Shellbark Hickory

Botanical Name:
Carya laciniosa

Family Name:
Juglandaceae / walnut

The shellbark hickory is a large tree with a straight trunk, narrow rounded crown, and large leaves. The shellbark hickory (also commonly called king nut hickory), produces the largest nuts of all the hickory species.

60 – 80′

Habitat and Range:
Shellbark hickory is native across Eastern and central North America. This species is generally found growing in moist or wet soils of flood plains and valleys.

The shellbark hickory is a relatively uncommon species, distinguished from other hickories by the large leaves, large nuts, and orange twigs. The tree has distinctive shaggy bark, with bright green foliage which turns yellow to golden brown in the fall.

Wildlife Value:
The large, high-fat nuts produced by the shellbark hickory attract a wide variety of wildlife, including squirrels and other mammals. Large, mature trees also provide excellent nesting habitat for a range of birds.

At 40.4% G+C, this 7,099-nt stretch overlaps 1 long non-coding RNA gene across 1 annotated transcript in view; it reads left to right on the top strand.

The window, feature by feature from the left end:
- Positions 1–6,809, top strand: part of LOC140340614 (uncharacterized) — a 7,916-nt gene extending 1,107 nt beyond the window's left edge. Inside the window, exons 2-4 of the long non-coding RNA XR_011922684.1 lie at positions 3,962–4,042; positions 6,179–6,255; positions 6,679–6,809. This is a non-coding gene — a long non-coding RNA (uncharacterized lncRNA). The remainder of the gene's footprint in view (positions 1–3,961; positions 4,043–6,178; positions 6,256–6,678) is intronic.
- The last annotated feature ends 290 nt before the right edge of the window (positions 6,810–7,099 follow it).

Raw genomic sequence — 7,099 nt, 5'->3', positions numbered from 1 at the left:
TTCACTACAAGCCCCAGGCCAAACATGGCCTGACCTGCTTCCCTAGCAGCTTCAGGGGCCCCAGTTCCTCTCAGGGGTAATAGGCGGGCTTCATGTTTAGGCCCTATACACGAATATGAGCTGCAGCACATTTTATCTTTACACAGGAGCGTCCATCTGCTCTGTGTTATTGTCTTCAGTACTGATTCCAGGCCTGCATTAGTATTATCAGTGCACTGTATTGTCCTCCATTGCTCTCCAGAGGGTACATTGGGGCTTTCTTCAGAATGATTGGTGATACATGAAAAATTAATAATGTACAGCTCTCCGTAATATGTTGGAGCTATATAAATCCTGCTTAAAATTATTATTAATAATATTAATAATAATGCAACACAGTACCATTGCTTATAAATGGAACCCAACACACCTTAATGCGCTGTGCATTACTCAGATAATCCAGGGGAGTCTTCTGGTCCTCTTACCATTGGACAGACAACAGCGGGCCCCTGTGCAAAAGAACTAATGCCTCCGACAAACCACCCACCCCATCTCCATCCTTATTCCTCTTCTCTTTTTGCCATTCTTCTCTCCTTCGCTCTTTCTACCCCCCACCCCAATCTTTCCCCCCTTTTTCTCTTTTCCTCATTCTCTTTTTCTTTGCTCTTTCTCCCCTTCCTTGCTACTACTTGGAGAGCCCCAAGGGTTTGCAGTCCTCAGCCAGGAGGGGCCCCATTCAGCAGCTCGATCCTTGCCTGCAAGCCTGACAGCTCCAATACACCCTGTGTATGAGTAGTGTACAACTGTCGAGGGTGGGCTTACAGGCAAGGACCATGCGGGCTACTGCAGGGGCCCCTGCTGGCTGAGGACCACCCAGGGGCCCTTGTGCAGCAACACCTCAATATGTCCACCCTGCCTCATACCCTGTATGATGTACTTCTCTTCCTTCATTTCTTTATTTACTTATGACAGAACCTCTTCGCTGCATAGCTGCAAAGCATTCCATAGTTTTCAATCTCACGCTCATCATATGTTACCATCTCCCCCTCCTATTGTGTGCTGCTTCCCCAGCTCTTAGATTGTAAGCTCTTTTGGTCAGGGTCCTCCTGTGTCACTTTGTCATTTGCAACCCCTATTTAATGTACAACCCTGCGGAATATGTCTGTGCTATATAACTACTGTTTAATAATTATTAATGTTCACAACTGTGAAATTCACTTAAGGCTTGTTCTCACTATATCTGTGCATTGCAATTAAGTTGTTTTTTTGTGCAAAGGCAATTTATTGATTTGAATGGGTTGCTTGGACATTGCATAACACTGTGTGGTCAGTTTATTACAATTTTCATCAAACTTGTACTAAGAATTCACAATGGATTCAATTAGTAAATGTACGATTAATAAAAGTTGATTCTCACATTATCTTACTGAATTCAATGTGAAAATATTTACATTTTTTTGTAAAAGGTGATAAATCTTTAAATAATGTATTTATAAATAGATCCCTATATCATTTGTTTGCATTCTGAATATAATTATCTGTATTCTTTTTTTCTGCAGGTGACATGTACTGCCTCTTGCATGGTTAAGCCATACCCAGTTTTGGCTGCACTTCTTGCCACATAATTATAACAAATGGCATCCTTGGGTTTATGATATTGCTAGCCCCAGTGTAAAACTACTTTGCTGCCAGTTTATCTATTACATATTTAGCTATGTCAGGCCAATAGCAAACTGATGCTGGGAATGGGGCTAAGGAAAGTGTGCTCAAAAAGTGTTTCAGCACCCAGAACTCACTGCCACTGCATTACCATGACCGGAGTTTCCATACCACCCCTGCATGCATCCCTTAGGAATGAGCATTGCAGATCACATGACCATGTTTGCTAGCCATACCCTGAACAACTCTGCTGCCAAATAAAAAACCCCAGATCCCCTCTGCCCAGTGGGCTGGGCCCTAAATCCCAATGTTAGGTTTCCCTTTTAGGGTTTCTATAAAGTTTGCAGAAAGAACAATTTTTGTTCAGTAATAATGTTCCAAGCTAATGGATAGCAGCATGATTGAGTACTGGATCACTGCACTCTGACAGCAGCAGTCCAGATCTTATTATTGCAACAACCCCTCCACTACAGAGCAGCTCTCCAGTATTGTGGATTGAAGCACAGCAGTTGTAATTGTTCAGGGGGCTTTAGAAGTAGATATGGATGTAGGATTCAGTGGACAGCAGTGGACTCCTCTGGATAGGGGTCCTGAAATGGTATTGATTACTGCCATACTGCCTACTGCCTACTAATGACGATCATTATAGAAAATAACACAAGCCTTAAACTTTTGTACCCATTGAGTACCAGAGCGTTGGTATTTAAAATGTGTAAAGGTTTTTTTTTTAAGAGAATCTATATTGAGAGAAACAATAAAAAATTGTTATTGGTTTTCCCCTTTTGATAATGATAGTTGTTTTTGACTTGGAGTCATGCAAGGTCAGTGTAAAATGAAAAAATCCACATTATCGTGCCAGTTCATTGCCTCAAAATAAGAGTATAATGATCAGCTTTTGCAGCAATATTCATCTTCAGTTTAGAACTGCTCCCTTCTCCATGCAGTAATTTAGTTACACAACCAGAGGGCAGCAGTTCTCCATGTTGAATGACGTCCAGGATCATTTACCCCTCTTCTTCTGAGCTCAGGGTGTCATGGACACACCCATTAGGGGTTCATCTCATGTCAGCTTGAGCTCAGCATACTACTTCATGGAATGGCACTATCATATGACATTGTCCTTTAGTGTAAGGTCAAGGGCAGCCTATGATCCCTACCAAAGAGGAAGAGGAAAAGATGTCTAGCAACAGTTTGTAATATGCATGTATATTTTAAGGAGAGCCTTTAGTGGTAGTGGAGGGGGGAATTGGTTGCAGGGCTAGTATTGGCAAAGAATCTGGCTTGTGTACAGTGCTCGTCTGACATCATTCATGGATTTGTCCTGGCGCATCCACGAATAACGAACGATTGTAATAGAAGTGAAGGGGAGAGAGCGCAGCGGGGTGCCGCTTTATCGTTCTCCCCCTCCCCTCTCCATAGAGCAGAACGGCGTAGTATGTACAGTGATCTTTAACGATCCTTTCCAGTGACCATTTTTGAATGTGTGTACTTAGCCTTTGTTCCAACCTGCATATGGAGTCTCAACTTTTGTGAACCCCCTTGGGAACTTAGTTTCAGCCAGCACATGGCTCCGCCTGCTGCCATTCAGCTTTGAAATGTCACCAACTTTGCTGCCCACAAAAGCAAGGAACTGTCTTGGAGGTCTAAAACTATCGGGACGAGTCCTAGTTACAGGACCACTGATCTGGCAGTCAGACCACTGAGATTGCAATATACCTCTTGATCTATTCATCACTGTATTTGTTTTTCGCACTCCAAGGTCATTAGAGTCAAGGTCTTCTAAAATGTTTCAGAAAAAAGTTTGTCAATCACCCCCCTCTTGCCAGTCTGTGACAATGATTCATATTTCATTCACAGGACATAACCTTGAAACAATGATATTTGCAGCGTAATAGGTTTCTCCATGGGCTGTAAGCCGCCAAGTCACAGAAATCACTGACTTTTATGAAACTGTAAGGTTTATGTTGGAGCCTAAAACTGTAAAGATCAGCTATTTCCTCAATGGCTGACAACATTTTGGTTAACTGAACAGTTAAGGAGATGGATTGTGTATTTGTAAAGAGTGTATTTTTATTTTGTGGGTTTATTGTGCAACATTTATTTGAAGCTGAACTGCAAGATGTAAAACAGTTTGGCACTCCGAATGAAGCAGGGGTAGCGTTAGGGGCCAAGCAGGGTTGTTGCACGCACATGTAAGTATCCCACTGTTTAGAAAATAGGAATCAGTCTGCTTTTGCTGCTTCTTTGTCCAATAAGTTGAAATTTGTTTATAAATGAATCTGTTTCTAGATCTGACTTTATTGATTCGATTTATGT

Did you Know?
• The wood of the shellbark hickory is close-grained, strong, and flexible; it is used in making tool handles and furniture.
• Shellbark hickory trees can be tapped in spring, and the sap boiled down to a syrup or sugar, similar to maple syrup.

Benefits to Our Community (based on carbon dioxide sequestered, storm water runoff avoided, and air pollution removed each year):
Over the next 15 years, this tree will give back $30 worth of benefits to our community.